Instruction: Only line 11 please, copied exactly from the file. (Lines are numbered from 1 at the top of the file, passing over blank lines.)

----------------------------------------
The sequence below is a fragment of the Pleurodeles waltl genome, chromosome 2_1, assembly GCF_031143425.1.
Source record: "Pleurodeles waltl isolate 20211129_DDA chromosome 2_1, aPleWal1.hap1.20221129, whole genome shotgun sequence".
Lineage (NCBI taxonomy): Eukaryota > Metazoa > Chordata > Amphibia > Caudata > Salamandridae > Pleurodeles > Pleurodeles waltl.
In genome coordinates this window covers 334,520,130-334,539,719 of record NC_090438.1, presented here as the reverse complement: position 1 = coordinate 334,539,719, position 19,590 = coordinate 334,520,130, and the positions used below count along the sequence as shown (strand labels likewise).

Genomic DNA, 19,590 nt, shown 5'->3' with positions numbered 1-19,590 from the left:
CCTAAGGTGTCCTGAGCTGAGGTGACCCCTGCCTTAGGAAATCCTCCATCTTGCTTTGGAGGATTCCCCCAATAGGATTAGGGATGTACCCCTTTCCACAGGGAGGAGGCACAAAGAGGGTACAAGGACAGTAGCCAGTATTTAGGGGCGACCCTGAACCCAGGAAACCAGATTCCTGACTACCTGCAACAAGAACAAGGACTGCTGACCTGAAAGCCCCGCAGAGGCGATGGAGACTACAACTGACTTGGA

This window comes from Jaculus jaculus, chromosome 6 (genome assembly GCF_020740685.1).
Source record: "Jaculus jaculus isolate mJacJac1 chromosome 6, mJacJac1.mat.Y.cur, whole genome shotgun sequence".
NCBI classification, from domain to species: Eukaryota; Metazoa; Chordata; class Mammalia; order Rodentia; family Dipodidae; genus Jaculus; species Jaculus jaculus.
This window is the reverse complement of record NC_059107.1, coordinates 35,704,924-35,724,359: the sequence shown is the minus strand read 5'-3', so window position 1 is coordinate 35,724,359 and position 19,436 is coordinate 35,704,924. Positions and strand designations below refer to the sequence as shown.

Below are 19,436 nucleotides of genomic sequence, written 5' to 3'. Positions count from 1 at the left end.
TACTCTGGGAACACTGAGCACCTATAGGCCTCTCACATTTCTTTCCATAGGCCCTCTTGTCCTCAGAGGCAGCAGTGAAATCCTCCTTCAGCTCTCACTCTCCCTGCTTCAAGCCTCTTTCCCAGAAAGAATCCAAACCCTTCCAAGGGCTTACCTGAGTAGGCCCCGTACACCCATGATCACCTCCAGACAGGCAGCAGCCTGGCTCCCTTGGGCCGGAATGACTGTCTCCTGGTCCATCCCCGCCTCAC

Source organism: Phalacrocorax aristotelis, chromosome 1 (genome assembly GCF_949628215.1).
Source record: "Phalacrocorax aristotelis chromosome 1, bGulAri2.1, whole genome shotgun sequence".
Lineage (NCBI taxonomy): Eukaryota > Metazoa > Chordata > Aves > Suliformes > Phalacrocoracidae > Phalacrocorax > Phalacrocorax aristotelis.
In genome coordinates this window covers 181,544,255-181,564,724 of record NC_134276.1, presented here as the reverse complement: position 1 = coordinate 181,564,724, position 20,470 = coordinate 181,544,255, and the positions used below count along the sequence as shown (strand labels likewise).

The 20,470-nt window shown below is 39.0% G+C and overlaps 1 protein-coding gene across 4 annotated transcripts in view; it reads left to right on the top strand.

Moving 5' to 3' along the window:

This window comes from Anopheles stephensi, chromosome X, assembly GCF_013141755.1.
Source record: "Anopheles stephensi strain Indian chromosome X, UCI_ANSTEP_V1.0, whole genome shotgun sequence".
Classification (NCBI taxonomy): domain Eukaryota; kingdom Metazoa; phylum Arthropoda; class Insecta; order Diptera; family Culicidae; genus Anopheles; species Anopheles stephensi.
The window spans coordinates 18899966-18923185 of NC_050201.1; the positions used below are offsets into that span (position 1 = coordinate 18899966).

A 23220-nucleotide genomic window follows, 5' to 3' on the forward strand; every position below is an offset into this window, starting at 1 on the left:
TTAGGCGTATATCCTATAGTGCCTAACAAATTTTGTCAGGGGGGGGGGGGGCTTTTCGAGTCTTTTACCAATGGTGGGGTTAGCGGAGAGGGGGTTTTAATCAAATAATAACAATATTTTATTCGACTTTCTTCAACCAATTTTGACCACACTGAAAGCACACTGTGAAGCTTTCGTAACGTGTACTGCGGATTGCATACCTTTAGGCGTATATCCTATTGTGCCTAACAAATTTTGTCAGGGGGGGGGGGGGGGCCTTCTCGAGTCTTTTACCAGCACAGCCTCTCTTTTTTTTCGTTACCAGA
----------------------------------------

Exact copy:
Below are 19,436 nucleotides of genomic sequence, written 5' to 3'. Positions count from 1 at the left end.